Learning from Mountainfilm: Uranium Drive In

| Tags: Creativity

Our annual trip to Mountainfilm at Telluride over Memorial Day weekend here in the States was as gratifying as it was disturbing. Gratifying in the sense that once again we found ourselves stripped of the veneer of corporate defensiveness and confronted with the simple fact that a lot of people actually care about this planet and its people. The kind of jargon based personal denial that infuses the corporate world is absent at Mountainfilm as truth speaks to power, albeit in the comfort of one of America’s most privileged resort towns.

Disturbing in the sense that the song remains the same: A planet ravaged by humanity, climate change with only one outcome: mass extinction (including us) and a complete breakdown of social order, faith in democracy and hope for humanity. It is as though we are stuck in some kind of mutually assured madness as arguments for nuclear are pitted against arguments against, both faith based, neither effective.

Into this charged hyperbolic mix comes a near perfect documentary produced and directed by local film maker Suzan Beraza.

Imagine this: your small town economy was once fueled by a Uranium mine that provided employment and modest affluence. It also poisoned the land and its workers, many of whom are already dead, some of whom are slowly asphyxiating. The jobs went and so did the life of the town. Unemployment is high. The kids have ragged blankets and no socks, the local church provides a weekly meal for free. The meal is consumed by an alarming number of the towns citizens. Work is scarce, hope has gone.

Then the citizens of the town are offered the chance to regrow their town by reopening the Uranium mine. The citizens of wealthy Telluride campaign against the poisoning of the land and its people, the jobless campaign for their lives. What to do? In Beraza’s beautifully forthright examination of the dilemma no one comes away looking righteous. All are flawed, the rich more so than the poor in my opinion.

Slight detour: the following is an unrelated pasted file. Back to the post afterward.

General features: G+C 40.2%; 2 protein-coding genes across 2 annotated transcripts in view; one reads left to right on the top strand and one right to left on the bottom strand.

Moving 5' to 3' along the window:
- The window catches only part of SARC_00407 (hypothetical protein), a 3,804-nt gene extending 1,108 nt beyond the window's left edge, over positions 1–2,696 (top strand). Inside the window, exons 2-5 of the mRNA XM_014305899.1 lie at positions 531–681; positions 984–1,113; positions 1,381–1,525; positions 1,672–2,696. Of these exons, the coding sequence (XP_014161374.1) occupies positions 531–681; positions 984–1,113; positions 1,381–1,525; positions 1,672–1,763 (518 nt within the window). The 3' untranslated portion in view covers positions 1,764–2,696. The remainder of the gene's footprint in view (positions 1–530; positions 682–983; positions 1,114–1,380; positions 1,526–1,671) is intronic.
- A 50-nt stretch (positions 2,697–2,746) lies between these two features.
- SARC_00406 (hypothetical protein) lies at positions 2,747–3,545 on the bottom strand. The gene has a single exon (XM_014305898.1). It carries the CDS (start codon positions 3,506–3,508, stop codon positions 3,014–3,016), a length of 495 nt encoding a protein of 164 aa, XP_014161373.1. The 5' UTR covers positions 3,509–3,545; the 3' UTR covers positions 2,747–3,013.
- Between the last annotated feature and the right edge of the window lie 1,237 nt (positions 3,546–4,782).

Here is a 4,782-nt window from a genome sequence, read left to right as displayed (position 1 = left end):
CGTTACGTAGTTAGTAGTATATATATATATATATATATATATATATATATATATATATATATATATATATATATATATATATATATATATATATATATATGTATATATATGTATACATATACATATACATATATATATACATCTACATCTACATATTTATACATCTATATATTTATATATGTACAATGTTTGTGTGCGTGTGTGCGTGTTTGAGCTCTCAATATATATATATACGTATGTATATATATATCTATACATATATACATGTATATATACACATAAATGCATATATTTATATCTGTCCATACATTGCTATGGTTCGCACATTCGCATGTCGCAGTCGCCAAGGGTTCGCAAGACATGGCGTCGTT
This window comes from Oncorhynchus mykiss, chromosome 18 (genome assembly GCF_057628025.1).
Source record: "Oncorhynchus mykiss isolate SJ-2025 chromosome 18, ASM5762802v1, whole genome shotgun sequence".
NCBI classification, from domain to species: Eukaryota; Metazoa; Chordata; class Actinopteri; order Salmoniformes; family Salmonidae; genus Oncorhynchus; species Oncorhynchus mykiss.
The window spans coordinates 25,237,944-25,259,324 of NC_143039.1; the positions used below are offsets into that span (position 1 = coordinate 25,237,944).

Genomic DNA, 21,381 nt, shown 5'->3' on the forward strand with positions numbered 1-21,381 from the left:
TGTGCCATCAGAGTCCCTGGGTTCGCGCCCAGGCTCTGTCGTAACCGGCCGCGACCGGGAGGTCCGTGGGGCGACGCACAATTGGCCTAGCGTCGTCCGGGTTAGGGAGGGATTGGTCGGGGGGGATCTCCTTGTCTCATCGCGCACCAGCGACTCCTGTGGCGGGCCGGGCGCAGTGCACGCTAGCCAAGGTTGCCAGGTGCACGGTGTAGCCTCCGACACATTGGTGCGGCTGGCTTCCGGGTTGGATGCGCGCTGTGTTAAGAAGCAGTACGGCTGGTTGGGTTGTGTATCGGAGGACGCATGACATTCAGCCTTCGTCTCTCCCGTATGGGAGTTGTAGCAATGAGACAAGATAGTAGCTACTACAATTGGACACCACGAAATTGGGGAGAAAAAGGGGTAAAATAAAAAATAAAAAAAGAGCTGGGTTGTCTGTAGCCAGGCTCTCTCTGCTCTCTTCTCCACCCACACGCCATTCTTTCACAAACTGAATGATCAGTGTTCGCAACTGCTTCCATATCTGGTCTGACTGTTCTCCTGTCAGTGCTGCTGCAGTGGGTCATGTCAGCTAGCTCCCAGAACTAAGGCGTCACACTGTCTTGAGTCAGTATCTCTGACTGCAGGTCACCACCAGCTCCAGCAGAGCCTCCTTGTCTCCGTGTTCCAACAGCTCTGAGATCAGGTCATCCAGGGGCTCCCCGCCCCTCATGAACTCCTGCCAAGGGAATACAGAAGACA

The rift is a microcosmic representation of the broader issue that pits the poor against the wealthy. No one represents the poor and the poor are the ones closest to the devastation than anyone, in fact they are a signal part of the devastation and remind us that the problems we face in terms of the environment and climate change are people problems not just abstracted notions of either beauty or Gaia.

The are no good guys in Uranium Drive In. Everyone is tortured. The obese corporate marionette, the zero BMI ski maven, the gothic fantasists and, above all, the failed government. All are in crisis. All are in a form of hell within which their authenticity has been sacrificed to a failed narrative. The pain is palpable as the dilemma turns to conflict and the community splits. The massive energy company goes to Utah where such problems were solved in favor of Mormon madness years ago and we are left in a state of high anxiety because while there are no good guys in this story, there are no bad guys either. It is the story that is wrong. It is the factionalization of our society that is wrong. We are now two Americas, the haves and the have nots. Neither gives anything to the other. It is a Capitalist ethic that defines success as material and, in consequence, condemns all parties to a relentlessly unfulfilling role and no solution to the twin problems of social and environmental harmony. The rich try to save the poor when in fact they need to learn from them. The poor feel victimized by the rich when in fact they should invite their participation in the solution to their problems. The system needs to facilitate both.

Uranium Drive In is a must see documentary that, for us, ended any lasting faith in a two party political system grounded in a capital v labor conflict. We need something else. A democratic system grounded in competing solutions to the only problem that now matters: the health of the world. In taking no sides it forces us to confront the horror of our own crisis: that we see no solution. Uranium Drive In challenges you to imagine a new discourse, not only to save all the players in this tragedy, even the corporate marionettes, but to also save yourself.